A professor of music at San Francisco State University since 1973 and president, from 1996 to 1998, of the National Association for Music Education (MENC), the largest arts organization in the world, Carolynn Lindeman '62 currently serves on the board of directors for the International Society for Music Education. She has written more than 50 articles on music education and women composers as well as several books, including The Musical Classroom: Backgrounds, Models and Skills for Elementary Teaching. Just this April, she led a delegation of U.S. music educators to Cuba – the first cultural exchange of its kind – to discuss and compare music education. She is married to Alfred Lindeman '62 and has a son, David. Since being named in October to the President's Advisory Committee on the Arts for the John F. Kennedy Center for the Performing Arts, Lindeman also now has the distinction of being the sole music professor on the 85-member committee.

In appointing Carolynn Lindeman to the Kennedy Center's advisory committee on the arts, former President Bill Clinton officially acknowledged what elementary school children in Commack, New York, already learned in the early 1960s. Lindeman is a passionate advocate for music education.

Since her days teaching music at the Long Island school (Lindeman's first job upon graduating) her contributions to music education have been considerable. Foremost among them: helping to write the National Standards for Music Education. An effort to raise the level of music education in every state, the national standards are a development that many in the field believe is the most important since Lowell Mason introduced music into the Boston public schools in 1838.

At every turn, Lindeman communicates with passion, something that was irrepressible during a recent discussion about her career as an "ambassador" for music, and how Oberlin, the first conservatory in the world to award a degree in what was then known as public-school music, prepared her for her life's work.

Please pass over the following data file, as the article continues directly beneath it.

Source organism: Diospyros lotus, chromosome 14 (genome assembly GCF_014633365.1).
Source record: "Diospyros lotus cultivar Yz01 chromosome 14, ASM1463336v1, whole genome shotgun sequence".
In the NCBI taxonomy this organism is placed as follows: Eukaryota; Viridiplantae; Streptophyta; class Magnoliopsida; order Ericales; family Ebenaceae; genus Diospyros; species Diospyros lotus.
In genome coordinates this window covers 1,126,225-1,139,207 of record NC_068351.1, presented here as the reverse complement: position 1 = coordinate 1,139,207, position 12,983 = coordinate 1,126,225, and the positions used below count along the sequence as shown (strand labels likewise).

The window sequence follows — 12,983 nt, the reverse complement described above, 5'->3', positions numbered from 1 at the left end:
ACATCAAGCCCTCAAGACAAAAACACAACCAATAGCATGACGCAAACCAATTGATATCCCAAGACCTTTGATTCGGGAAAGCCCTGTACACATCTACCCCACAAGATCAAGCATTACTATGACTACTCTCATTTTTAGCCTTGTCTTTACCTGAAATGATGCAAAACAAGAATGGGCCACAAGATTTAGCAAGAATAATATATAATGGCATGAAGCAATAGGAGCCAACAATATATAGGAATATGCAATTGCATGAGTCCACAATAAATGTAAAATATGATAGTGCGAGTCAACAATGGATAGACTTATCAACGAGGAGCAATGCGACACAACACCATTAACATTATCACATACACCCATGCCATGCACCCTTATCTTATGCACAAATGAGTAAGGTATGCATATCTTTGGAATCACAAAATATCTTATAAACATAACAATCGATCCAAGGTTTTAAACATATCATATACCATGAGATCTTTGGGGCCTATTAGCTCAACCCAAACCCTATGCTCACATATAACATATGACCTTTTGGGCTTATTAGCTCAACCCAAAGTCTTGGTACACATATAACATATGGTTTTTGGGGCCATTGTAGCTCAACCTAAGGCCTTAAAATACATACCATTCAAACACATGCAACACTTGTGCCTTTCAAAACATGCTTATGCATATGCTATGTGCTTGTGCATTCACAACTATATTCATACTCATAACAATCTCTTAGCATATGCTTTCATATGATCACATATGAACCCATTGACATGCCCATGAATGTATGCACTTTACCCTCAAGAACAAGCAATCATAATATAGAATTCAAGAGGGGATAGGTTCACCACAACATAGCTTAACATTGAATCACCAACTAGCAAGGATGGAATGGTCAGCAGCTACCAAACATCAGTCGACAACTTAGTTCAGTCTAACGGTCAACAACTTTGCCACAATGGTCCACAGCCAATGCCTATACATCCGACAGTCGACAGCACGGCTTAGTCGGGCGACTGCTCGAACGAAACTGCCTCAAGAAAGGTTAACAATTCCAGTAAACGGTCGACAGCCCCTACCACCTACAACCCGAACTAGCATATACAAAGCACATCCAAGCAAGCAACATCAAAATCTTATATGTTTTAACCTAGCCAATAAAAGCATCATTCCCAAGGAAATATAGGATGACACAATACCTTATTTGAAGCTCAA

One tends to think of the Kennedy Center as a performance venue and for its partnerships with such places as the Lincoln Center or Wolftrap. How does the center contribute to music education and what is its advisory committee on the arts charged with?
CL: The Kennedy Center has an education department that not only gives performances – accompanied by teacher guides – for children at the center, but it also has touring performances that reach many states. The committee provides advice about such outreach, raises funds, and advises the center's board of trustees.

What unique perspectives and strengths do you bring to the committee as music education's only representative?
CL: Although people at this level often have a great interest in music, they might have misconceptions about what constitutes a quality music-education or school-music program. Some think exposure is all that is necessary – that having children attend concerts or visit museums is enough. A comprehensive, sequential music education led by qualified music teachers needs to take place in the schools. The Kennedy Center and other performing organizations play wonderful complementary roles – but not primary roles – in educating our young people in music.

As one deeply involved not only in K-12 music education, but also in music teacher education, I will speak up about appropriate – and inappropriate – current or proposed educational activities at the Kennedy Center, and suggest that the national standards should inform the center's educational activities. I also hope that I can encourage the committee to take a more active role in advocacy efforts regarding strong school music programs.

Why is music education so important to you?
CL: There was an MENC slogan back in the early 1920s, when Karl Gehrkens, a renowned Oberlin professor, was the MENC president: "music for every child and every child for music." This says it all. I believe that every child should have access to a quality music education, should grow up cul-turally literate, and should study music just as he or she studies any other basic subject.